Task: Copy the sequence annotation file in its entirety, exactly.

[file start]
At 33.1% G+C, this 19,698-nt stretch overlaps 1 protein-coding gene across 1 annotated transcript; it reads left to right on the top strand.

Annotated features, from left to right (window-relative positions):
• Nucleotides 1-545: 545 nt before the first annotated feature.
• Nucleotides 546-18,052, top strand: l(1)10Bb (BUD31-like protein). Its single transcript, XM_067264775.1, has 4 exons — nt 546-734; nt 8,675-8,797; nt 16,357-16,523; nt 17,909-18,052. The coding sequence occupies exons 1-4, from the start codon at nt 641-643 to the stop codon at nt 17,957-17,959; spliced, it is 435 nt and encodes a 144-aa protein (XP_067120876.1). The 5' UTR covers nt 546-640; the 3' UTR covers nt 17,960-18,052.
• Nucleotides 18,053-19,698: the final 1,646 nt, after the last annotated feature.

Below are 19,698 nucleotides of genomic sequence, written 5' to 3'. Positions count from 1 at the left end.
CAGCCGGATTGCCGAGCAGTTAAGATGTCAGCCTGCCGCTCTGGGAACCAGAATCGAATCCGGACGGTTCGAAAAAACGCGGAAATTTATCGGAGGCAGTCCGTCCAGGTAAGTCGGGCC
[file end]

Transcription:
At 33.1% G+C, this 19,698-nt stretch overlaps 1 protein-coding gene across 1 annotated transcript; it reads left to right on the top strand.

Annotated features, from left to right (window-relative positions):
• Nucleotides 1-545: 545 nt before the first annotated feature.
• Nucleotides 546-18,052, top strand: l(1)10Bb (BUD31-like protein). Its single transcript, XM_067264775.1, has 4 exons — nt 546-734; nt 8,675-8,797; nt 16,357-16,523; nt 17,909-18,052. The coding sequence occupies exons 1-4, from the start codon at nt 641-643 to the stop codon at nt 17,957-17,959; spliced, it is 435 nt and encodes a 144-aa protein (XP_067120876.1). The 5' UTR covers nt 546-640; the 3' UTR covers nt 17,960-18,052.
• Nucleotides 18,053-19,698: the final 1,646 nt, after the last annotated feature.

Below are 19,698 nucleotides of genomic sequence, written 5' to 3'. Positions count from 1 at the left end.
CAGCCGGATTGCCGAGCAGTTAAGATGTCAGCCTGCCGCTCTGGGAACCAGAATCGAATCCGGACGGTTCGAAAAAACGCGGAAATTTATCGGAGGCAGTCCGTCCAGGTAAGTCGGGCC